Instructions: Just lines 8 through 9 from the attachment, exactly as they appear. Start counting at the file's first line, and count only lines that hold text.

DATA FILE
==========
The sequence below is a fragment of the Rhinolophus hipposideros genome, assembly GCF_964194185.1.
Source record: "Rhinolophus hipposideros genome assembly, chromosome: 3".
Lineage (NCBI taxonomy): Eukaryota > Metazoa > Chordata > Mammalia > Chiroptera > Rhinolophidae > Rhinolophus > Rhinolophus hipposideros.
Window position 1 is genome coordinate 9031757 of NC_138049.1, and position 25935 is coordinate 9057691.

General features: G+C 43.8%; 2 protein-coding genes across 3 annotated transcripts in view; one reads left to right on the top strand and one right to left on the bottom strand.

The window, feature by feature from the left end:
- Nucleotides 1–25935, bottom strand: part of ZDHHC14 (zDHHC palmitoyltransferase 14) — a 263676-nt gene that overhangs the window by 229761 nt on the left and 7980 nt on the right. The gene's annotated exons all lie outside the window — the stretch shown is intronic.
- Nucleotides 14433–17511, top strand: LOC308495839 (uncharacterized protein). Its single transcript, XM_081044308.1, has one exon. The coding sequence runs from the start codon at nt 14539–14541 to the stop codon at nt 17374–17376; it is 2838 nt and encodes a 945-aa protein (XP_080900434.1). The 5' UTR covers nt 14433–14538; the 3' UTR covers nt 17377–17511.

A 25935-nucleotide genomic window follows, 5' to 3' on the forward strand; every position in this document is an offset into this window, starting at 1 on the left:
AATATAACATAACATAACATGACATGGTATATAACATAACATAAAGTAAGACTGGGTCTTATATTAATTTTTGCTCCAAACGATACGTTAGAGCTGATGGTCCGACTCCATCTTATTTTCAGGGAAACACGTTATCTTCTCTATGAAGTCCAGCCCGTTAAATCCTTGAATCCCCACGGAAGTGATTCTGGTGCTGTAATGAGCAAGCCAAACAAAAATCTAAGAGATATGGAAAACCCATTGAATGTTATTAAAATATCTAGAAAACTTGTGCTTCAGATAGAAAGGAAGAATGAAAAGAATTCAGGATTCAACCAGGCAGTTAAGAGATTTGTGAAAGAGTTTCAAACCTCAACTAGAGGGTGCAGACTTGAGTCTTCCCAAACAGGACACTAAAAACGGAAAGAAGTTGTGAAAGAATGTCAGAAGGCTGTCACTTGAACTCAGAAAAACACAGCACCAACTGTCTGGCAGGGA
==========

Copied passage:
- Nucleotides 14433–17511, top strand: LOC308495839 (uncharacterized protein). Its single transcript, XM_081044308.1, has one exon. The coding sequence runs from the start codon at nt 14539–14541 to the stop codon at nt 17374–17376; it is 2838 nt and encodes a 945-aa protein (XP_080900434.1). The 5' UTR covers nt 14433–14538; the 3' UTR covers nt 17377–17511.

A 25935-nucleotide genomic window follows, 5' to 3' on the forward strand; every position in this document is an offset into this window, starting at 1 on the left: